How Supplements Can Help You
Since their introduction to the over-the-counter consumer market, supplements have been widely scrutinized. With such contrasting opinions to their actual effect on overall health, it is necessary to take a closer look into specifics if you want to determine which vitamins are the most useful when it comes to your daily nutrition.
A supplement is an optional additive to your regular diet. It works like medicine in that it is meant to prevent illness and disease through its regular consumption. It is usually taken orally in the form of a pill or a chewable tablet, but powders are also available to stir into a beverage for drinking. Supplements have become popular since Congress passed the Dietary Supplement and Health Education Act of 1994.
Since then, it is estimated that over 29,000 supplements are available for purchase, with an average of 1,000 new options being introduced annually. Additionally, a supplement manufacturer makes it possible for many great new combinations to reach the market at an affordable consumer level. With so many options, you need to narrow your choices down to the vitamins that will best complement your diet.
A dietary supplement is no match for a well-balanced diet full of greens and whole unprocessed foods. It is, however, intended to fill in the nutritional gaps your body may be experiencing over the course of time. For example, if you are a vegetarian, it is likely that you need an iron supplement to replace what your body doesn’t naturally receive from meat. There is nothing wrong with needing to take vitamins. After all, they are meant to make you healthier and happier! It is important, however, to know what each supplement is intended for so that you don’t ingest more than you need.
Harvard Health made a list of the use and efficacy of the most popular dietary supplements. Here is what they found:
Vitamin D: Known as the “sunshine vitamin,” this vitamin is mostly found in oily fish and fortified dairy products. Regularly taking Vitamin D with a meal that contains a good amount of fat can help build healthy bones and reduce the risk of neuromuscular problems.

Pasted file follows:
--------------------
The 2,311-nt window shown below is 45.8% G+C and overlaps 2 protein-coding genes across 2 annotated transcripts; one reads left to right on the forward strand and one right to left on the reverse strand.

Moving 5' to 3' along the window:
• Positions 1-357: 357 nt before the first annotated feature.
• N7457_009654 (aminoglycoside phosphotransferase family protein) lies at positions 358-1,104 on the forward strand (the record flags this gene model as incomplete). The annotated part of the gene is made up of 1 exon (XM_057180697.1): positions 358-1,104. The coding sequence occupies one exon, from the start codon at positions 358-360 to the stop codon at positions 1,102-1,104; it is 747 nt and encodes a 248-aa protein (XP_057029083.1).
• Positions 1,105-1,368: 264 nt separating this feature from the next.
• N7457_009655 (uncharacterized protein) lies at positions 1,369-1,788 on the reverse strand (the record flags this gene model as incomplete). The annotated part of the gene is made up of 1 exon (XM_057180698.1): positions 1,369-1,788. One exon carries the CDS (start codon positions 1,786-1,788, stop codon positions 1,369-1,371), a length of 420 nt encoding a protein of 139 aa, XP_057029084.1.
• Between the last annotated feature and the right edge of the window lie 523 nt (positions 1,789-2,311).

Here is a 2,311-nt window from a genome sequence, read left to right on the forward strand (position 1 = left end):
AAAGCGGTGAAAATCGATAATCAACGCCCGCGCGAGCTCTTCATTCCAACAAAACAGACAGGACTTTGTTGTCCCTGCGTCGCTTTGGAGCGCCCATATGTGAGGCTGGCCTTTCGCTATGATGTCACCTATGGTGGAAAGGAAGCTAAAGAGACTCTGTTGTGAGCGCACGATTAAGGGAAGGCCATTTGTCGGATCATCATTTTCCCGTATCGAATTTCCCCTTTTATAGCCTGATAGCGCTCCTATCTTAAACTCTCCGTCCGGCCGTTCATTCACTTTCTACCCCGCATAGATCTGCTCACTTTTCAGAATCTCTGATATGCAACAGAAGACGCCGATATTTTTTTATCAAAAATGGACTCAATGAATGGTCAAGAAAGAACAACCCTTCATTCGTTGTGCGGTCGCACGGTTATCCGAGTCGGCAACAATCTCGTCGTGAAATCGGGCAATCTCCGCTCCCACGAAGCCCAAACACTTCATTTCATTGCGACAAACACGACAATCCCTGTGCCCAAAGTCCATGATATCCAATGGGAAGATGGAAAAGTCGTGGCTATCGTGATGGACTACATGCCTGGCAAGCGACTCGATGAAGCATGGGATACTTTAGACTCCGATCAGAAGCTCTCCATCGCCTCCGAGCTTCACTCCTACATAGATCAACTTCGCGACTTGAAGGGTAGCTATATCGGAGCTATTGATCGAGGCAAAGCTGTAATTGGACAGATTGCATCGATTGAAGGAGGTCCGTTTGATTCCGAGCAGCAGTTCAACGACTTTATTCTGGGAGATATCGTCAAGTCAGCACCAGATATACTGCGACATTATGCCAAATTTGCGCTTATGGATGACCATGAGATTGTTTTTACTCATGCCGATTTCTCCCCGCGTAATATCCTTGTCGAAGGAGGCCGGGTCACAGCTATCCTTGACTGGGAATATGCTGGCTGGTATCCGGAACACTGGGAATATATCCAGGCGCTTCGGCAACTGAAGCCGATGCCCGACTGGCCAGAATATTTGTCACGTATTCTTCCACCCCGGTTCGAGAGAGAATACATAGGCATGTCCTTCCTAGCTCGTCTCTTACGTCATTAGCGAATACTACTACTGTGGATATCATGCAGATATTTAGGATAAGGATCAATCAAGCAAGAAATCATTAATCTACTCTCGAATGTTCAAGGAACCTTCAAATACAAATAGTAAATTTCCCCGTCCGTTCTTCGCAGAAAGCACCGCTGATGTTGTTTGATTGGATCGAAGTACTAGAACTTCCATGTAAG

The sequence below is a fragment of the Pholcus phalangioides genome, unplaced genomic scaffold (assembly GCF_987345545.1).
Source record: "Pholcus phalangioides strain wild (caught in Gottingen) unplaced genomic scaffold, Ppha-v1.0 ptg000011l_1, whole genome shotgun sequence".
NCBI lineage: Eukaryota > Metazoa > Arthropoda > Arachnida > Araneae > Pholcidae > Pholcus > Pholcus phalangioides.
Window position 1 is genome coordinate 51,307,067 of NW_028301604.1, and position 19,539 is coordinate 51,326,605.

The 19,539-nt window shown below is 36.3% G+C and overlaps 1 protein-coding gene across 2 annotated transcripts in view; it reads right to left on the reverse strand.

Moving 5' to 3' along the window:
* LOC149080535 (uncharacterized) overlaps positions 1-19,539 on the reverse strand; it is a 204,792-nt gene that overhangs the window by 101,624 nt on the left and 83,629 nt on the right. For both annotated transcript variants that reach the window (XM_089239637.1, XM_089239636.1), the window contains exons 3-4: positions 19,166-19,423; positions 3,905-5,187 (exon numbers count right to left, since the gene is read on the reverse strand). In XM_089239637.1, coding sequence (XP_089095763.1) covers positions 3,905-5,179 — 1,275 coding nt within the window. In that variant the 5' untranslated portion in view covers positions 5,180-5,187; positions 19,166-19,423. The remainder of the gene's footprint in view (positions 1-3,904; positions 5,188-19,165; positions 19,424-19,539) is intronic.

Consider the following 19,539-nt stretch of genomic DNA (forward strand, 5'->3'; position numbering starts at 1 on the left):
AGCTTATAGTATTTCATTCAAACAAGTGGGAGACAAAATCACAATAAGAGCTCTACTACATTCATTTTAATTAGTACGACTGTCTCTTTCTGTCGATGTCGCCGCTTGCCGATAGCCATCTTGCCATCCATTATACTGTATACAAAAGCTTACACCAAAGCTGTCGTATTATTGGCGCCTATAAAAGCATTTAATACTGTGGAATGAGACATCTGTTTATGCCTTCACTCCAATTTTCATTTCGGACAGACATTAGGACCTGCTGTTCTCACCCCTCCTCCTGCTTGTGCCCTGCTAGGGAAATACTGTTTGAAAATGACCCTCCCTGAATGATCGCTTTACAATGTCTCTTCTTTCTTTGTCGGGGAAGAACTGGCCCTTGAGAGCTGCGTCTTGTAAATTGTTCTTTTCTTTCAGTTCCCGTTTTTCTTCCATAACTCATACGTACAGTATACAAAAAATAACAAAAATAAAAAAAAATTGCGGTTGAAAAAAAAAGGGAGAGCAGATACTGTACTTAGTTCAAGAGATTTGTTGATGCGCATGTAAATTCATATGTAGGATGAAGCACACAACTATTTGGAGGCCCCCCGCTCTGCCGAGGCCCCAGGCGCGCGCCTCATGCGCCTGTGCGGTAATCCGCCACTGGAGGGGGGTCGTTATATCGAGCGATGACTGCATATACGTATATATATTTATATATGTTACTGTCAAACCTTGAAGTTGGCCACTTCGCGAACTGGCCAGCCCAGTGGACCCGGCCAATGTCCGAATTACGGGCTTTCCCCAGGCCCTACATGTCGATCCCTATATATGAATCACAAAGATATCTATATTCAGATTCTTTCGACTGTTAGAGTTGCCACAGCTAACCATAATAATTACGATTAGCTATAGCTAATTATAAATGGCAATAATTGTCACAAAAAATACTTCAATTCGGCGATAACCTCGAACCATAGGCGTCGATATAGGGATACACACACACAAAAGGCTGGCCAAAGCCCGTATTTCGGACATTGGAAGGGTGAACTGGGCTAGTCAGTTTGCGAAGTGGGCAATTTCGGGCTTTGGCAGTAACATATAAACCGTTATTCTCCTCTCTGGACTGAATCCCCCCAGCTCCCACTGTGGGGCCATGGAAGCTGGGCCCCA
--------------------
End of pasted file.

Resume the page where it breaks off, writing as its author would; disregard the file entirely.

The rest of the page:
Calcium: Widely considered to be the key to bone health, calcium supplements should actually be taken with caution. Their effects on bone health are coupled with potential risk for heart disease when taken too much. Best to try to get your calcium from dairy products or leafy greens and use this supplement as a backup plan.
Antioxidants: It is recommended not to take supplements for Vitamins E, A, and C. These have been linked to the risk of prostate and lung cancer too much to be safe.
Vitamin B: B12 is present only in animal protein. So, if your diet consists of little to no meat, you could consider taking a B12 supplement. It is also added to fortified grain products as an alternative.
Multivitamins: The outlook for multivitamins is inconclusive. Multivitamins can seem like a great, cheap, and all-in-one option for the new supplement user, but maybe providing your body with vitamins it already has enough of. Although they have not been proven harmful, they have not been proven helpful, either. With no way of knowing what kinds of side effects could occur, in the question of multivitamins, it seems as though it maybe your best option to consume a well-balanced diet. Supplements should be taken specifically for your health needs, not in one generic batch.
It seems that the most useful vitamins come in singles. Narrowing down your health requirements to a few nutritional additives could round out a balanced diet to promote your overall health. Then again, a vitamin is no substitute for a good diet. And not everyone needs supplements, but that doesn’t mean their usefulness has run its course. Talk to your doctor about which supplements might be right for you.